Shameless Once Again – Titanic Version
I admit it: I’m in love with history. Everything about the past fascinates me, leaves me wondering at the mysteries our ancestors left behind. That’s why Alice I Have Been sat so well with me. If you’ll recall, I grew up with a fascination for the Holocaust and the stories that grew out of that time.
So I have some exciting news. I’ll be brief. For anyone who doesn’t know, I live in East Tennessee. It’s a great place to grow up and full of beautiful mountains (the Smokies, of course) and places to enjoy with family and friends.
Anyone who’s been to East Tennessee has probably heard of Gatlinburg and Pigeon Forge, our own little tourist traps. These are kind of like the Wonderland of this area, and if you drive down the main drags, you’ll see various businesses and hotels all along the Little Pigeon River. It’s quite the sight: putt-putt course after specialty theater after restaurant after hotel.
Ah, and I should point out that the area is also host to our own amusement park: Dollywood. It’s almost a travesty for those who live here to not go at least once in their lifetimes.
Well, for the past few months, we’ve been seeing advertisements for a new attraction going into the Pigeon Forge area. Normally I ignore these ads; the attractions there are for the tourists who come to stay in mountain cabins and get caught up in the hubbub surrounding the theaters and shops. But this attraction’s a little different.
Opening April 8, Pigeon Forge is going to play host to a new museum: Titanic, the world’s largest museum attraction. I don’t know about you, but it sounds like a fascinating attraction to me. This is a half-scale model of the original ship built and surrounded by water in some form or fashion to create the feeling that you’re literally on the ship.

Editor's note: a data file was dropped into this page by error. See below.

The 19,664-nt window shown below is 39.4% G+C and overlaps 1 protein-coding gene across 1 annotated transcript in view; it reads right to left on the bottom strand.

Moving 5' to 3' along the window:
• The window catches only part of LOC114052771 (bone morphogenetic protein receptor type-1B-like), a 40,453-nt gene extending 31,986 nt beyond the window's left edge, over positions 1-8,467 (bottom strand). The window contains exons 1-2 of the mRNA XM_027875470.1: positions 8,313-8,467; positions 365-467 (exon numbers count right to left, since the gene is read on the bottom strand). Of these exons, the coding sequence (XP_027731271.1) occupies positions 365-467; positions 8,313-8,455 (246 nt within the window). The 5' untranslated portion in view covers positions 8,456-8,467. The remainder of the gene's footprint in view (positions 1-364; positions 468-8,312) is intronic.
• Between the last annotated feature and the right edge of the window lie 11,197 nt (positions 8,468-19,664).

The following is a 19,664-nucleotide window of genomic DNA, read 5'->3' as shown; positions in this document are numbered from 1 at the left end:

Specific exhibits include a replica of the grand staircase, an ‘iceberg’ guests can touch, a Marconi room where guests can send their own SOS messages via Morse Code, and so many more.
The exhibit sounds amazing to me. I can’t wait for it to open, and I’d love to go for the grand opening. Interestingly enough, the museum’s asked Regis Philben to come and christen the ship at 10 a.m. April 8, and the christening will be a free event open to the public.
I’m not entirely sure how expensive tickets are, but with your ticket, you receive a passbook with the story of an actual passenger on the Titanic, and you can follow that passenger’s story through the 2 hour guided tour. At the end of the tour, you’ll most likely be searching the list of passengers to determine whether your passenger died. (Rae’s rule of thumb: if the passenger was male, he more or less likely died. If the passenger was female, it’s up for grabs – second class and above mostly survived.)
This type of interactive exhibit is similar to the Holocaust museum in Washington D.C. (and probably many others) in that it draws you in to wonder whether your particular passenger survived.
Last night, our local news station broadcasted a show about the Titanic. I’ve seen these shows before. They discuss the controversy of the captain’s actions and those of the ship’s owner, Bruce Ismay. They make claims that certain actions might have saved more people. They discuss survivor stories. It’s really interesting to me, and I was hooked on the 2 hour program.
One of the things that this inspired, as you might guess, is a story. I’m tempted to write a piece of flash fiction based off one of the more intriguing items dug up from the wreckage of the ‘unsinkable’ ship. It’s a suitcase from Howard Irwin, who, according to ship’s log, never made it on board. I’ve chased some stories about him, and while the program last night claimed there was no definitive story behind his suitcase, there are some intriguing claims.
I’d like to make up my own story about who Howard Irwin was and why he was learning to play the clarinet for the woman who wrote him love letters (which were stored in his suitcase).
I was going to recommend a book I’d read as a kid, but I’m afraid I must have sold it. I can’t remember the title, only that it was about several kids from Ireland who were on the Titanic, moving to the new world. It’s similar to the movie in some ways. There’s a childish romance aboard ship, some class distinction (the majority of the kids, especially the boys are unfortunately housed in steerage), and the typical tragedy that you simply can’t escape in a book about the fateful ship. But it’s also a story of triumph as more of the kids survive than you expect, even though the imagery is graphic and sad.
Ah well, maybe one day I’ll see it in a bookstore again.
In the meantime, I’m hoping to get tickets to go to the opening of this new museum. It sounds like a fabulous exploration of history, and I want to get pictures and a feel for what the Titanic was like. If I go, I’ll take pictures and write about the museum.
What about you? What in history inspires you? Let me know!